Research projects at University of Limerick have been funded to the tune of almost €130,000 in the latest round of Irish Research Council awards, it has been announced.
Minister for Further and Higher Education, Research, Innovation and Science, Simon Harris TD welcomed the New Foundations projects that will bring researchers and community and voluntary organisations together to share knowledge and develop new insights to help create a better society for all.
Of the 76 IRC projects funded, 12 are based at UL and are among those that will reach out across communities to look at diverse issues, including those affecting carers, senior citizens, young people, migrant communities, and the LGBT+ community.
The impact of the COVID-19 pandemic on the wellbeing of different groups in society and on the delivery of services is also a significant theme within the research projects being announced.
Among the UL projects funded are those led by Dr Lydia Bracken, who will be working with LGBT Ireland on the legal aspects of LGBT+ families, and one led by Dr Jennifer Schweppe, who will be working with GOSHH on the project 50 Years of LGBTI+ Activism in Ireland: Social Forces and Legal Change.
Minister Harris said: “These research collaborations are helping with some very important community and voluntary sector projects. I welcome that the highest ever number of funding awards are being made today by the Irish Research Council to support these research collaborations with the community and voluntary sector.
“This vibrant sector plays such an important role in supporting different groups in society, including the more vulnerable or marginalised. Through partnerships with researchers, such as the projects being announced today, diverse community organisations can bring new evidence and insights to enhance their services and impact for those that need them,” he added.
The New Foundations scheme also includes strands supported by government departments and agencies. In each of the past three years, a dedicated strand of the call provides opportunities for researchers to work on important areas of policy, including global development, crime, creativity and children.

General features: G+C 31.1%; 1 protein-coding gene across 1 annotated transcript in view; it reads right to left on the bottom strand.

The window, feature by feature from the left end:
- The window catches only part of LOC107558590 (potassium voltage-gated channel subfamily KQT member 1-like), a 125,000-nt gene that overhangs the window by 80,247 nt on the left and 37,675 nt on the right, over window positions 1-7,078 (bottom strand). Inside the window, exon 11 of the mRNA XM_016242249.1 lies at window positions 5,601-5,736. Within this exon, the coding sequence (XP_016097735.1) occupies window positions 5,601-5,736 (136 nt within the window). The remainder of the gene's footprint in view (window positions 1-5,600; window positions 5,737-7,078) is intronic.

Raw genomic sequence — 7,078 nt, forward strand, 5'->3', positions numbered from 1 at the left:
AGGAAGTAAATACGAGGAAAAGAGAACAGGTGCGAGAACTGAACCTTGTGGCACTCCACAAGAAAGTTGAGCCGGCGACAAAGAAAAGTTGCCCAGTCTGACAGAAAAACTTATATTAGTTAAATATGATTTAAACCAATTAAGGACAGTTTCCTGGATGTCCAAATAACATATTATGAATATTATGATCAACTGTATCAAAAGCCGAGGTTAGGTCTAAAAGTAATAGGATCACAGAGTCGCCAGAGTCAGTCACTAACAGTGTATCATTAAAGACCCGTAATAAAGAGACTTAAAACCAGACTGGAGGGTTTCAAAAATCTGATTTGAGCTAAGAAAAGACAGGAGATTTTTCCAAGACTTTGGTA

Commenting on the funding partnership with the Department of Foreign Affairs, Director of the Irish Research Council, Peter Brown said: “The ongoing partnership between the Irish Research Council and the Department of Foreign Affairs under this programme is very welcome and continues to build a pipeline of research collaborations for future projects that support enhanced cooperation between the global north and global south, focusing on innovative responses to global challenges within the framework of the 2030 agenda for the Sustainable Development Goals.
“Extending partnerships with government departments and agencies is a key action under the Irish Research Council’s Strategic Plan 2020-2024. As the Covid-19 pandemic has shown, the expertise of researchers across diverse disciplines is a valuable resource for policy.
“Accordingly, we are also delighted to be announcing today the New Foundations awards made under strands funded by the Creative Ireland Programme; the Department of Children, Equality, Disability, Integration and Youth; and the Department of Justice, respectively,” he added.
Full list of UL projects:
- Anne O’Connor, working with Dyspraxia/DCD Ireland, on a pilot study to determine the feasibility and sustainability of a University-childrens' charity organisation research partnership to deliver physiotherapy to children with disability via telepractice
- Ann-Marie Creaven, working with SpunOut.ie, on Exploring Loneliness and Social Isolation in Emerging adults: Establishing and Partnering with a Youth Research Advisory Group
- Daragh Bradshaw, working with Irish Penal Reform Trust, on Incarcerated parenting-Evidence and Gap map
- Helen Phelan, working with Doras, on Research Prioritisation in Migrant Health: Towards a Participatory, Arts-Based Paradigm
- Jennifer Schweppe, working with GOSHH, on 50 Years of LGBTI+ Activism in Ireland: Social Forces and Legal Change
- Kathleen Markey, working with 80:20 Educating and Acting for a Better World, on Collaborating on perinatal mental health support for migrant women and their families: networking and connecting the dots
- Lydia Bracken, working with LGBT Support and Advocacy Network Ireland CLG, T/a LGBT Ireland, on LGBT+ Families in Ireland: Legal Recognition of Parent-Child Relationships
- Majka Ryan, working with Doras, on Identifying and responding to the labour-market integration barriers among successful female international protection applicants in Ireland
- Mel Mercier, working with Solstice Arts Centre, on Towards an Inter-institutional Model of Best Practice for Arts Practice Research Support
- Owen Doody, working with Down Syndrome Ireland, on Inclusive education for people with disabilities in third level education in Ireland
- Sarah Jay, working with Nepal Leprosy Trust Ireland, on Evaluating Village Alive Programmes in rural Nepal with a Social Identity Model of Community Empowerment
- Carmel Hannan - The Irish Child Cohort Network 2021
The New Foundations scheme will run again this year and further information is available here.